Who Is Most Engaged with E-Mail?

Posted by truecreek on September 14, 2009 under More Dam News | Be the First to Comment

By eMarketer

While the differences between Webmail properties such as Yahoo! Mail, Gmail, AOL and Hotmail may seem subtle, their user bases do not behave alike. A study of success metrics for marketing e-mails sent through MailChimp’s distribution service showed that Gmail users were most likely to open and click on e-mails.

Who is most engaged  by emailOpen rates varied from a low of just over 20% for e-mail sent to AOL users to a high over nearly 31% among Gmail users. The click rate on e-mails sent to Gmail accounts was more than 7.4%, compared with rates between 4% and 5% for Yahoo!, AOL and Hotmail users. Messages sent to Gmail accounts also had the lowest hard bounce rate, though other data indicates Gmail’s spam protection may be so stringent that messages disappear without producing a bounce.

A 2009 Return Path study, for example, found a 23% nondelivery rate for marketing messages sent to Gmail. According to comScore, Gmail is the third-most-popular e-mail property among US Internet users, though it posted the highest growth rate between July 2008 and July 2009.

Unique visitors to the service rose 46% to nearly 37 million. Yahoo! Mail and Windows Live Hotmail had significantly more visitors, at about 106 million and 47 million, respectively.

MailChimp suggests that demographic factors could be at work when it comes to the willingness of Gmail users to open and click on marketing e-mails, so the service’s continuing growth could bring its metrics closer to the average.

But for now, the user base may be particularly friendly to e-mail marketing.

Huge Bump in Surfing the Web By Phone.

Posted by truecreek on April 6, 2009 under More Dam News | Be the First to Comment

By Heidi Dawley
Mar 19, 2009

Mobile internet may have taken time to find its footing with consumers, but now it is powering along, gaining users at a fast clip.

What’s more it has moved beyond just an occasional toy for a rapidly increasing group of people.

The number of people who access news and information on the internet on a daily basis more than doubled in the last year, rising to 22.4 million in January from 10.8 million in the same month in 2008, according to a new study from ComScore.

“It is now more than a novelty. It is something that is a utility,” says Mark Donovan, senior vice president for mobile at comScore.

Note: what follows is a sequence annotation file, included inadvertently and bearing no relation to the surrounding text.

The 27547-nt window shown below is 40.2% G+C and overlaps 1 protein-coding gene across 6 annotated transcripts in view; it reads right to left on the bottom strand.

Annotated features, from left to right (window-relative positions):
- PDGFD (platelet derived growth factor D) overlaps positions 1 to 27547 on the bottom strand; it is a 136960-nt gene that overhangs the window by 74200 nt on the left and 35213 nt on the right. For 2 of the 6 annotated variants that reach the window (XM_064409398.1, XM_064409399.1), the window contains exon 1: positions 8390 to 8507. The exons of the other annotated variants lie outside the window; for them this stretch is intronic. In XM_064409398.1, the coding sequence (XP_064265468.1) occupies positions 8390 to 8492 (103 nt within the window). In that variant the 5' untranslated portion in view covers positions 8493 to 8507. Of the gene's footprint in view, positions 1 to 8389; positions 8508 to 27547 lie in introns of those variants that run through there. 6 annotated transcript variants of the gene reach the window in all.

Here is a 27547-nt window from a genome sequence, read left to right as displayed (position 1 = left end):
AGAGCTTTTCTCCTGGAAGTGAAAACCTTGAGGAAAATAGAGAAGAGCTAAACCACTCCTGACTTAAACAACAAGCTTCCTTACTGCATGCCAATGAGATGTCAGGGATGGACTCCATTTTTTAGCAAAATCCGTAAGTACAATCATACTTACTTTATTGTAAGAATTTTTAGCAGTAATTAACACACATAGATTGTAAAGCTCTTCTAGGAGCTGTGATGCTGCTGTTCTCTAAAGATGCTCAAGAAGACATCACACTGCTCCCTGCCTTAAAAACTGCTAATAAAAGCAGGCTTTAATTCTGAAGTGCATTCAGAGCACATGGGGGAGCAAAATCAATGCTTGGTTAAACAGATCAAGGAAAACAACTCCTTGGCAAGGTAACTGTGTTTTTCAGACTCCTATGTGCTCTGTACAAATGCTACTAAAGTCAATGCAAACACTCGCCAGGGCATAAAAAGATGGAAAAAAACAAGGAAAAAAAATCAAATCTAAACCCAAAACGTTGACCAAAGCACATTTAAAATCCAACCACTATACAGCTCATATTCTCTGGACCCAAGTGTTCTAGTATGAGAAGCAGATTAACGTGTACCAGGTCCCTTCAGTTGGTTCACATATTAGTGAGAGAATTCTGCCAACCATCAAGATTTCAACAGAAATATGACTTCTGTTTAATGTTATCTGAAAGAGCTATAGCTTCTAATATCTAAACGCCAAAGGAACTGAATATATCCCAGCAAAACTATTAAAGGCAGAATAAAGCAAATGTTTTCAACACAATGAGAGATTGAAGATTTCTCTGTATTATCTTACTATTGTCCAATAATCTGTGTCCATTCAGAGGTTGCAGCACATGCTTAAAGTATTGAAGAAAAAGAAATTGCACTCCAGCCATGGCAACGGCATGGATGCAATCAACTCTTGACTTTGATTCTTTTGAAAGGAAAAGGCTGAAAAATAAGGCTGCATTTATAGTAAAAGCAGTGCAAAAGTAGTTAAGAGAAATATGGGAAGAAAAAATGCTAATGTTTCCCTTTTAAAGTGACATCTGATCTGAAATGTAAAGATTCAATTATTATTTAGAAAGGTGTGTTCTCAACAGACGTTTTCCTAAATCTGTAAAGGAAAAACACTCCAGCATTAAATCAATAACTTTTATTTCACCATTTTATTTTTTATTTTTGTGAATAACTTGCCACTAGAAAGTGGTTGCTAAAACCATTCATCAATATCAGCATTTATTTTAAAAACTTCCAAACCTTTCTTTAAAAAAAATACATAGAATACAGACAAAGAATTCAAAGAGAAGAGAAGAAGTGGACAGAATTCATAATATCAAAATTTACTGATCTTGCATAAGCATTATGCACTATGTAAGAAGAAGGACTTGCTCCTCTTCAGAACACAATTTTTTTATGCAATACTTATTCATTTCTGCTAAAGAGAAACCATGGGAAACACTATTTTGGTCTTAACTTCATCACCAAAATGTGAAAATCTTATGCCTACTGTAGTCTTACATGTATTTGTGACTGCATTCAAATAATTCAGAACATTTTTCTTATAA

The transformation for mobile stems directly from improved web technology and a dramatic improvement in content.

In many ways the change is similar to what happened with internet access via the PC some years ago. In the early days, when dial-up ruled and content was limited, people might surf a bit each month. It was still a novelty. It became a daily habit as more content became available and fast internet connections gained over dial-up.

“You saw how the computer became knitted into the fabric of their lives. That’s now happening with the mobile phone,” says Donovan.

Another factor is handsets that are handier for surfing, but as comScore points out, it’s not just smartphones like Apple’s iPhone. It found that 70 percent of people accessing mobile internet content were using phones with lesser features.

The big draw for mobile surfers is news and information. ComScore found that the number of mobile users who visited such sites on a daily basis has more than doubled, rising 107 percent, to 22.4 million, by January as compared the prior January.

But the fastest-growing category in terms of the number of daily users is social networks and blogs. The number accessing these sites was up 427 percent to 9.2 million.

The third-biggest category was financial services, trading stocks, and accessing bank accounts and the like. That was up 188 percent, to 3.2 million daily users. This is also a category that Donovan believes is likely to continue growing rapidly.

For advertisers the rapid shift to accessing the web via mobile phones makes this area far more appealing, says Donovan.

“We have shown that mobile is sizable audience, it is frequently used by 35 percent daily. Plus a big portion of those people are additive, in that advertiser wouldn’t get them by just advertising on the PC web,” he says.

He is referring to some previous comScore research that showed that light PC internet users are 30 percent more likely to be using the mobile internet. So mobile is a key way to reach them.

What’s more, the people who are surfing from their phones are a nice sweet spot for advertising, believes Donovan. They tend to be men ages 18-35, who are highly connected and highly distracted. The mobile phone is their connection to the digital world.